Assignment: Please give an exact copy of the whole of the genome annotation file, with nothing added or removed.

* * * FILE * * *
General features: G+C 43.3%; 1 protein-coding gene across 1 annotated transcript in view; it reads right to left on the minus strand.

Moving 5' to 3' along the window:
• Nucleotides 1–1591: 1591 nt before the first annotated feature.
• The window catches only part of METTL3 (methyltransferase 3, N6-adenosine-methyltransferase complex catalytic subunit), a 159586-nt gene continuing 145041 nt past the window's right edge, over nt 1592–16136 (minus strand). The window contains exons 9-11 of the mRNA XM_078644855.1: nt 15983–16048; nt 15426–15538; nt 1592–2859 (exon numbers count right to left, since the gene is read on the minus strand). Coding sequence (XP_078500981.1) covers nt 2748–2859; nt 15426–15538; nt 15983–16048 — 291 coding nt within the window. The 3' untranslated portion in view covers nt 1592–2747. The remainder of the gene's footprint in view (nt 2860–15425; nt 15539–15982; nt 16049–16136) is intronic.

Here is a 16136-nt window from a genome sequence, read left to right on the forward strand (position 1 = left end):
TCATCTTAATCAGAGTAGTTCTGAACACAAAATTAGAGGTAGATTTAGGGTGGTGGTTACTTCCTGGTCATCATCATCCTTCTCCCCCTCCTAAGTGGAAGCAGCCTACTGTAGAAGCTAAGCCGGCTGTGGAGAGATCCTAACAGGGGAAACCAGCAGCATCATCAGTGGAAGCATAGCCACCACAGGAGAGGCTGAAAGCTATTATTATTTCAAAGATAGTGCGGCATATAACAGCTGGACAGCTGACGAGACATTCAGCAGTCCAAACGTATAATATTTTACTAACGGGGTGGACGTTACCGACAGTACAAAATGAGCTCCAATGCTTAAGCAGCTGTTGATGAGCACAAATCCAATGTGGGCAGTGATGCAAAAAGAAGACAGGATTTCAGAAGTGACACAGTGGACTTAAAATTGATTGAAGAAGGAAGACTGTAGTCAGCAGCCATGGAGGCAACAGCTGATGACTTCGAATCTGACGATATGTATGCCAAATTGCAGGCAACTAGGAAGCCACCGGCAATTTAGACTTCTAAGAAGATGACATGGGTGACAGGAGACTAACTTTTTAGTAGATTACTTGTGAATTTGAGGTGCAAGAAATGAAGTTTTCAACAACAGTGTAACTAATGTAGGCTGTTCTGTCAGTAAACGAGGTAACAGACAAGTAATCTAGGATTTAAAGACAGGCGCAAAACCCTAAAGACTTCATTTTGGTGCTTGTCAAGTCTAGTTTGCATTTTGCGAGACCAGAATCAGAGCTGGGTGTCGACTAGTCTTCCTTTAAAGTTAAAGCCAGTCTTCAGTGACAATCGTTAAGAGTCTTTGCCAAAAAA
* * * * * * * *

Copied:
General features: G+C 43.3%; 1 protein-coding gene across 1 annotated transcript in view; it reads right to left on the minus strand.

Moving 5' to 3' along the window:
• Nucleotides 1–1591: 1591 nt before the first annotated feature.
• The window catches only part of METTL3 (methyltransferase 3, N6-adenosine-methyltransferase complex catalytic subunit), a 159586-nt gene continuing 145041 nt past the window's right edge, over nt 1592–16136 (minus strand). The window contains exons 9-11 of the mRNA XM_078644855.1: nt 15983–16048; nt 15426–15538; nt 1592–2859 (exon numbers count right to left, since the gene is read on the minus strand). Coding sequence (XP_078500981.1) covers nt 2748–2859; nt 15426–15538; nt 15983–16048 — 291 coding nt within the window. The 3' untranslated portion in view covers nt 1592–2747. The remainder of the gene's footprint in view (nt 2860–15425; nt 15539–15982; nt 16049–16136) is intronic.

Here is a 16136-nt window from a genome sequence, read left to right on the forward strand (position 1 = left end):
TCATCTTAATCAGAGTAGTTCTGAACACAAAATTAGAGGTAGATTTAGGGTGGTGGTTACTTCCTGGTCATCATCATCCTTCTCCCCCTCCTAAGTGGAAGCAGCCTACTGTAGAAGCTAAGCCGGCTGTGGAGAGATCCTAACAGGGGAAACCAGCAGCATCATCAGTGGAAGCATAGCCACCACAGGAGAGGCTGAAAGCTATTATTATTTCAAAGATAGTGCGGCATATAACAGCTGGACAGCTGACGAGACATTCAGCAGTCCAAACGTATAATATTTTACTAACGGGGTGGACGTTACCGACAGTACAAAATGAGCTCCAATGCTTAAGCAGCTGTTGATGAGCACAAATCCAATGTGGGCAGTGATGCAAAAAGAAGACAGGATTTCAGAAGTGACACAGTGGACTTAAAATTGATTGAAGAAGGAAGACTGTAGTCAGCAGCCATGGAGGCAACAGCTGATGACTTCGAATCTGACGATATGTATGCCAAATTGCAGGCAACTAGGAAGCCACCGGCAATTTAGACTTCTAAGAAGATGACATGGGTGACAGGAGACTAACTTTTTAGTAGATTACTTGTGAATTTGAGGTGCAAGAAATGAAGTTTTCAACAACAGTGTAACTAATGTAGGCTGTTCTGTCAGTAAACGAGGTAACAGACAAGTAATCTAGGATTTAAAGACAGGCGCAAAACCCTAAAGACTTCATTTTGGTGCTTGTCAAGTCTAGTTTGCATTTTGCGAGACCAGAATCAGAGCTGGGTGTCGACTAGTCTTCCTTTAAAGTTAAAGCCAGTCTTCAGTGACAATCGTTAAGAGTCTTTGCCAAAAAA